Here is something of an oddity. There are a number of acts named "Witchcraft." This one put out two peculiar electronic albums in the 90s and then promptly disappeared. I originally heard this track forever ago on the Slumberland compilation on the mighty Waveform records. Back then the information age was a lot less information-y, and I knew virtually nothing about the artist. Recently I looked them up on discogs and, ahem, procured digital copies of both their albums in the way of our current age. Both releases are quite good and generally sedate, spacey and weird. That said, "We Rest" is different than every other song by the group. I kind of wish they had made more material like it, as the song fan-fricken-tastic. It's like vocoded synthpop under heavy sedation. We worth 4 1/2 minutes of your time.

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I was listening to Sounds from the Ground, Mosaic (remastered), and then Stripmall Architecture's demos compilation, Afield Recordings (Vol. 1), and I wouldn't have put together the two before, but the latter comp in particular, I think might appeal to fans of the former. Worth at least listening to once, since you can for free online.

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Funny, I just got my hands on SFTG's 2008 album Brightwhitelight. I managed to miss it when I first came out.

The Verbrilli Sound is an alias of Canadian deep house producer Don Verbrilli. In 2000 he put out an album of breakbeat-driven downtempo called Many Colored Butterflies,. I heard this track on internet radio (probably SomaFM), about a decade ago. The funky trip hop bassline, deep ambient pads and stellar drum programming caught my ear right away. I tracked down on an mp3 version on AudioGalaxy, and eventually a CD copy of the album on the 'Bay. Don Verbrilli has put out quite a few releases since his debut, but the first is still my favorite. "Dizney" is by far the best track on the album. The version on YouTube is pretty crap, bitrate-wise. There's a much nicer version on GrooveShark, but I can't embed that.

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Wow. Sometimes the information age leads to the coolest things ever. Don Verbrilli, the guy behind The Verbrilli Sound, recently joined facebook. I send him a friend request and included a note telling him how much I enjoyed his music, specifically Dizney. He wrote me back:

Dan. Thank you very much for writing to me and expressing your appreciation of my music. I am always grateful when people feel the need to say something to me on a personal level. I guess the impulse to connect with one another becomes strong in certain situations. i hope that you feel as rewarded and nourished by what i do musically as i do creating it. i have a new album to be released in the next 2 months on itunes etc. called "The Verbrilli Sound - Caliph" so i can only hope that there are a few songs on there that you might like.... it's heavy on the head bobbing beats and funk with nice patterns and atmospheres running behind.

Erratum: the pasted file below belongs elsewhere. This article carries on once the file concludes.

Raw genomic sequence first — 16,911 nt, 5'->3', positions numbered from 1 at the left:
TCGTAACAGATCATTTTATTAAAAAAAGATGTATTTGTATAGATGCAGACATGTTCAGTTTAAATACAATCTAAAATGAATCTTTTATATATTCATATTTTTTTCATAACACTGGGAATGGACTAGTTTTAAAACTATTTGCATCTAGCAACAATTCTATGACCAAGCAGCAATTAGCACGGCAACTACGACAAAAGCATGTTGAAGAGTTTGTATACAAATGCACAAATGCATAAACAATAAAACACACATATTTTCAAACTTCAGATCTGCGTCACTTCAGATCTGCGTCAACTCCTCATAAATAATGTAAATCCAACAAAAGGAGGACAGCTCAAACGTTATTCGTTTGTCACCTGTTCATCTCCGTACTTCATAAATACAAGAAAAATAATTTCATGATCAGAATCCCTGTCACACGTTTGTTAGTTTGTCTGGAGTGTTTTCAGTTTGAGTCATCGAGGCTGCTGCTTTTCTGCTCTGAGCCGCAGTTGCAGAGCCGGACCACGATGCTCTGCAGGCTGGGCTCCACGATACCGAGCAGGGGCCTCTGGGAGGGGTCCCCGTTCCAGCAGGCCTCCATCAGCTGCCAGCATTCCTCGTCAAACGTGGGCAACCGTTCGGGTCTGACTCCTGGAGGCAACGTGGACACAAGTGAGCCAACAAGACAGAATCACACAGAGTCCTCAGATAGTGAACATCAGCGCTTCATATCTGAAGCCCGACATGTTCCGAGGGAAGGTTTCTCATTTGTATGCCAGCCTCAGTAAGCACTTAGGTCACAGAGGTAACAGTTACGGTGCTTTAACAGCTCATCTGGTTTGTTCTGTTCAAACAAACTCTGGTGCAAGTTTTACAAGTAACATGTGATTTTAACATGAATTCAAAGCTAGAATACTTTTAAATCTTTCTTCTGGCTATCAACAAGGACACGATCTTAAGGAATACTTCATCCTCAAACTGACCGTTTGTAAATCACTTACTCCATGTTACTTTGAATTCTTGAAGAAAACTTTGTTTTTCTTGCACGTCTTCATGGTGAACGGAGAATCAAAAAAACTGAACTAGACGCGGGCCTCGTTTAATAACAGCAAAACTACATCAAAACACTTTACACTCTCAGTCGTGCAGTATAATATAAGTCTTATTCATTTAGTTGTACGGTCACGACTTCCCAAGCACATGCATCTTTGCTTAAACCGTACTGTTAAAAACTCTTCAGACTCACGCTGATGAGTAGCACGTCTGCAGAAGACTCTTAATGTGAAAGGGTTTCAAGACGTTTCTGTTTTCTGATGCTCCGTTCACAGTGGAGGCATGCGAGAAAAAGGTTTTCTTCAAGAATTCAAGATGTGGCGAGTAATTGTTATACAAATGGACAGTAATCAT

hey- a little secret- the beat from dizney is a chopped up beat from a steve miller song- i just spent 10 minutes trying to figure out which track now and i can't figure it out. pretty sure it's on his 74-78 best hits collection...maybe you can hear it somewhere in there!

How cool is that? I don't have any Steve Miller Band at home, but fortunately for me there's a shit ton on Grooveshark. Initially I thought the beats came from Swingtown, which starts with just drums and has been heavily sampled over the years. After doing some A/B listening, I'm not so sure.

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Time for some thread necro in honor of a largely unknown genius.

‎10 years ago today, Drexciya's James Stinson died. I still remember logging on to SoulSeek and the electro room was buzzing with the news. It had only been comparatively recently that his real name was associated with the project. Around that time there were some update wars on the Drexciyan Discogs page that would make a Wikipedian flinch.

Now at this current wave of "EDM" popularity crests and the term "electro" has been repurposed to reanimate the career of a legion of has-been house DJs, the importance of what James Stinson and Gerald Donald did in the 1990s under a host of aliases is more important than ever.

You will encounter precious little electronic music as challenging and rewarding as that produced by James Stinson in his all too short career. It's not catchy, and it's not necessarily easy to "get." If you listen closely, you will will hear the bleak landscape of Detroit, and the vivid imagination of those who live there and sought to escape to a world of their own making.

http://www.youtube.com/watch?v=JrTgSOWGJtU

Available in much higher quality here.